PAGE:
NSF looks to invest $100M in new AI research institutes

The research institutes will focus on AI for astronomical sciences, AI for discovery in materials research and strengthening AI.
Visualization tool developed with support from the National Science Foundation.
Visualization tool developed with support from the National Science Foundation.

The National Science Foundation recently issued a solicitation looking to distribute $100 million in funding to stand up additional national artificial intelligence research institutes under its purview.

NSF’s solicitation, created in partnership with key federal agencies and private corporations, is focused on “long-term investments in AI research in areas with the potential for long-term payoffs in AI” aimed at “transformational advances in a range of economic sectors, and science and engineering fields.”

Specifically, NSF looks to focus the institutes on AI for astronomical sciences, discovery in materials research and strengthening AI.

NSF will award approximately $4 million per year for four to five years to a handful of eligible entities that win the competition, which is open to institutions of higher education as well as nonprofit and non-academic organizations. Some of the money also will go toward planning grants to researchers who are only just starting to formulate their ideas.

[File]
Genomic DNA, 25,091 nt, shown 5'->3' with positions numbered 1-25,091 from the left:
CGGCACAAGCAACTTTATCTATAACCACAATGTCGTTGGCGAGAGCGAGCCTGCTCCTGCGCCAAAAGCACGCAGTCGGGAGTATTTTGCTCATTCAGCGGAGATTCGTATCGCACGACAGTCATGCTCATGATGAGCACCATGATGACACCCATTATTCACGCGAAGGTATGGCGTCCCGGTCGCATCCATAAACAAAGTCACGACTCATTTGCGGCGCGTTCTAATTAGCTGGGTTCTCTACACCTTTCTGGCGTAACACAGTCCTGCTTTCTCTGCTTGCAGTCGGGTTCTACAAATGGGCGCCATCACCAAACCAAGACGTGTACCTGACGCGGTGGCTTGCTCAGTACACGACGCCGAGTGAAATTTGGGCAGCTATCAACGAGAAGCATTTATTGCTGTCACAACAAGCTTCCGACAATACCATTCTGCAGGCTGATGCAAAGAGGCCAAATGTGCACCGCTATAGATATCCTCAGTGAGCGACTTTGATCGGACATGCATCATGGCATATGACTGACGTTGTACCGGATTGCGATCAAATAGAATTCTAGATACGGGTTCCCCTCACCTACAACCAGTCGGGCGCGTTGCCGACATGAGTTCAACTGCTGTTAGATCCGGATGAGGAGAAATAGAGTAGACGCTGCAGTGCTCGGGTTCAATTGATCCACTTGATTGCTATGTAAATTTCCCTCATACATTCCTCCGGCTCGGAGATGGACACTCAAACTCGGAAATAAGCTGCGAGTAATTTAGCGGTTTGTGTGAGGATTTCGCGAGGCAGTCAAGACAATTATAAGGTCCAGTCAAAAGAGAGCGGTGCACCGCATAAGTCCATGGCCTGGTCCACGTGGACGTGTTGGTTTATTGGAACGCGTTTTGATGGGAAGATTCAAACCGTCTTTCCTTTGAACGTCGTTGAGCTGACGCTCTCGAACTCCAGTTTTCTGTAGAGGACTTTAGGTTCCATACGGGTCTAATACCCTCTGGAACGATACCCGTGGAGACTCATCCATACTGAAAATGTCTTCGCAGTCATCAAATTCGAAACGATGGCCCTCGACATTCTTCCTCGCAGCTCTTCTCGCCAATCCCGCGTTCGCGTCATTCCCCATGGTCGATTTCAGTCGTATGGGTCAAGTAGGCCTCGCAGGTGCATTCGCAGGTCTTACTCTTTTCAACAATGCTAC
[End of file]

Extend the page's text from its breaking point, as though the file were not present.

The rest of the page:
“AI Research Institutes will have as their primary focus the advancement of multidisciplinary, multi-stakeholder research on larger-scale, longer-time-horizon challenges in AI research than are supported in typical research grants,” the NSF solicitation said. 

“They will accelerate the development of transformational technologies by grounding that research in critical application sectors that can serve as motivation for foundational research advances and provide opportunities for the effective fielding of AI-powered innovation,” the solicitation added.

NSF previously invested $200 million on large-scale, long-term federal artificial intelligence projects by funding six institutes over six years.

The agency will accept proposals in the area of AI for astronomy through Oct. 31. For the other categories, proposals are due by Jan. 12, 2024.

NSF’s program is a partnership with the National Institute of Standards and Technology, the Department of Defense’s Office of the Under Secretary of Defense for Research and Engineering, Capital One, the Simons Foundation, and Intel.

Nihal Krishan

Written by Nihal Krishan

Nihal Krishan is a technology reporter for FedScoop. He came to the publication from The Washington Examiner where he was a Big Tech Reporter, and previously covered the tech industry at Mother Jones and Global Competition Review. In addition to tech policy, he has also covered national politics with a focus on the economy and campaign finance. His work has been published in the Boston Globe, USA TODAY, HuffPost, and the Arizona Republic, and he has appeared on NPR, SiriusXM, and PBS Arizona. Krishan is a graduate of Arizona State University’s Walter Cronkite School for Journalism. You can reach him at

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